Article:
Drug distributor McKesson, which has already paid $150 million in federal penalties for lax controls over opioids in its supply chain, has now been personally lambasted by FDA Commissioner Scott Gottlieb, M.D., for newly discovered failings.
Gottlieb’s lashing cited a warning letter posted on Tuesday by the FDA saying McKesson did not sufficiently investigate reports of tampering in which bottles that were supposed to contain opioids instead contained over-the-counter naproxen.
When notified of the problem by pharmacy chain Rite Aid, Gottlieb said McKesson did not make an effort to identify or “quarantine additional illegitimate products that may have still been in their distribution facilities” or alert other pharmacies that they may have received bottles that did not contain the prescribed painkillers.
“This is simply unacceptable,” Gottlieb’s statement said. “A distributor’s failure to have systems in place to investigate and quarantine suspect and illegitimate products within their control is a violation of the law. But this is even more concerning given that we’re in the midst of a widespread opioid crisis.”
In an emailed statement Wednesday, McKesson said it "takes this situation very seriously," and has been in contact with the FDA for several months over its concerns.
"We are in the process of providing additional procedural detail and documentation, including enhancements recently made in response to the FDA’s initial feedback," the company said. "We are committed to the security of the supply chain and are taking steps to help ensure we comply fully with FDA’s track-and-trace laws for all pharmaceutical products."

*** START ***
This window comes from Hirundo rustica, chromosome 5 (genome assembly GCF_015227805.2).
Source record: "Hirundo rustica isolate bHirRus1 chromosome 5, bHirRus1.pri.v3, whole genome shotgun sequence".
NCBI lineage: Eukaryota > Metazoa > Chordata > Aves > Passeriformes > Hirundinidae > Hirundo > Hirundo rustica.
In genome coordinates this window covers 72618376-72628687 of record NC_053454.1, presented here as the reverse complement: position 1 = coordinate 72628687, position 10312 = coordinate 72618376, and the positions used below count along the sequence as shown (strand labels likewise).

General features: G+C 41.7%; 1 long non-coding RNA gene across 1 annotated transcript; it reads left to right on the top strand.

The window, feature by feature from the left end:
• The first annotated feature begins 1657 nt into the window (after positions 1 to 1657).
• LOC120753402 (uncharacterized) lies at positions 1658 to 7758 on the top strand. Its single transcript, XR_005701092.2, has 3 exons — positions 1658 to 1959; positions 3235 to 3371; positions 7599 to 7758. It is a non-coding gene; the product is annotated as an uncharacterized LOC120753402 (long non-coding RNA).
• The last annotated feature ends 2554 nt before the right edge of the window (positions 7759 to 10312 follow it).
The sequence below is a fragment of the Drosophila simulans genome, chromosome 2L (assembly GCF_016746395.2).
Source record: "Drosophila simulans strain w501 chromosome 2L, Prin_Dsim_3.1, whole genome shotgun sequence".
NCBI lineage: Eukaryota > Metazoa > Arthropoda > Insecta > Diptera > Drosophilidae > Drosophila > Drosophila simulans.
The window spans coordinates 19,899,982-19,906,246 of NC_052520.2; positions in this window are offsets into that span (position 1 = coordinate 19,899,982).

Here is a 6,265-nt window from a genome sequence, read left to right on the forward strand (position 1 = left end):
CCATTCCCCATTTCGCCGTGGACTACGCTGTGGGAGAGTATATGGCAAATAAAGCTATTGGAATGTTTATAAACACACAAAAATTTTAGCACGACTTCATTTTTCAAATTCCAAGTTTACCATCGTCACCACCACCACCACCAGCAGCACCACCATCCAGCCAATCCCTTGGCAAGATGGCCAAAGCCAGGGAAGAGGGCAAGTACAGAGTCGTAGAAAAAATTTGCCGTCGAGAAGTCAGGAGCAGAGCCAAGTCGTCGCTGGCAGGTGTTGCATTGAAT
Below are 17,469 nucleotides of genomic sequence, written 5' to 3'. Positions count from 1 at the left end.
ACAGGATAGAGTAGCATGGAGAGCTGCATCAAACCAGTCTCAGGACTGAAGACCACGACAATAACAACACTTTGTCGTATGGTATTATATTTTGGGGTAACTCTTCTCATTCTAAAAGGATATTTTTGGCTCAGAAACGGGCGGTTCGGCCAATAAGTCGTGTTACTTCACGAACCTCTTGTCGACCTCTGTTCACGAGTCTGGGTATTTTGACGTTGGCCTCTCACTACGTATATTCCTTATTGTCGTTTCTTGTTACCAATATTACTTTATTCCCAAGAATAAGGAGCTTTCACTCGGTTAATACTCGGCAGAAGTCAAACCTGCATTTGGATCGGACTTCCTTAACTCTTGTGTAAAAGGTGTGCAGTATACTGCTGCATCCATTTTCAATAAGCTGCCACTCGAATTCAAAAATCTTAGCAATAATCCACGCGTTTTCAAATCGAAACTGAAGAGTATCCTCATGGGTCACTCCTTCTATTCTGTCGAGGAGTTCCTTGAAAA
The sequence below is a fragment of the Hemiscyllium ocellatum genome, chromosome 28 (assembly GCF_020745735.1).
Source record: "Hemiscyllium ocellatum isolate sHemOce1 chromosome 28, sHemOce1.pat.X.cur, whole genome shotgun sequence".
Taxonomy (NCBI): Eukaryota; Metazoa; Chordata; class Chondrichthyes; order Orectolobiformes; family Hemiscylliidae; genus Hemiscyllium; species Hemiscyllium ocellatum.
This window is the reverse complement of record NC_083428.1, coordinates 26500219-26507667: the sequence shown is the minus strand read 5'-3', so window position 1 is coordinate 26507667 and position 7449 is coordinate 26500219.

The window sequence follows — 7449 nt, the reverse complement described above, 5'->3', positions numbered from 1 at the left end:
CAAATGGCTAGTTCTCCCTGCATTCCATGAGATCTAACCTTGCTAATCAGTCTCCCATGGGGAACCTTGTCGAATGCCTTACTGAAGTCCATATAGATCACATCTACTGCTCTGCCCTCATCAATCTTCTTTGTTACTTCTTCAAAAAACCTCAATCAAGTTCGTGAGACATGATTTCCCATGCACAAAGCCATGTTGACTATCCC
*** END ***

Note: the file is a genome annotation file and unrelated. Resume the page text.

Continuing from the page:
This is not McKesson's first time in this situation. It paid a record $150 million fine in 2017 for a repeat offense of not reporting suspicious orders for opioid drugs. Cardinal Health and AmerisourceBergen settled smaller lawsuits. All three have been named in other lawsuits alleging they contributed to the nation’s opioid crisis.
Last year, McKesson announced its support for fighting the drug addiction problem and laid out the steps it has taken, including beefing up efforts to keep addictive drugs from being diverted out of the secure supply chain. But according to the warning letter, some of those efforts have failed. It showed the tampering was the result of an internal problem that arose in 2016. The FDA uncovered the problems during inspections last summer of McKesson’s San Francisco headquarters and a distribution facility in Wilsonville, Oregon.
In addition to diversions of opioids, the warning letter lays out similar issues with HIV, seizure, bipolar disorder and high blood pressure drugs. The FDA said the company did not have the required records in some cases to track down all of the potentially affected drugs and did not carefully investigate drugs with the same lot numbers so any “illegitimate product in their supply chain” could be removed.
The warning letter is the first to be filed under the Drug Supply Chain Security Act, which was passed in 2013 and requires everyone in the secure supply chain, from drugmakers to distributors to pharmacies, to have systems to track and trace products by identifiable numbers.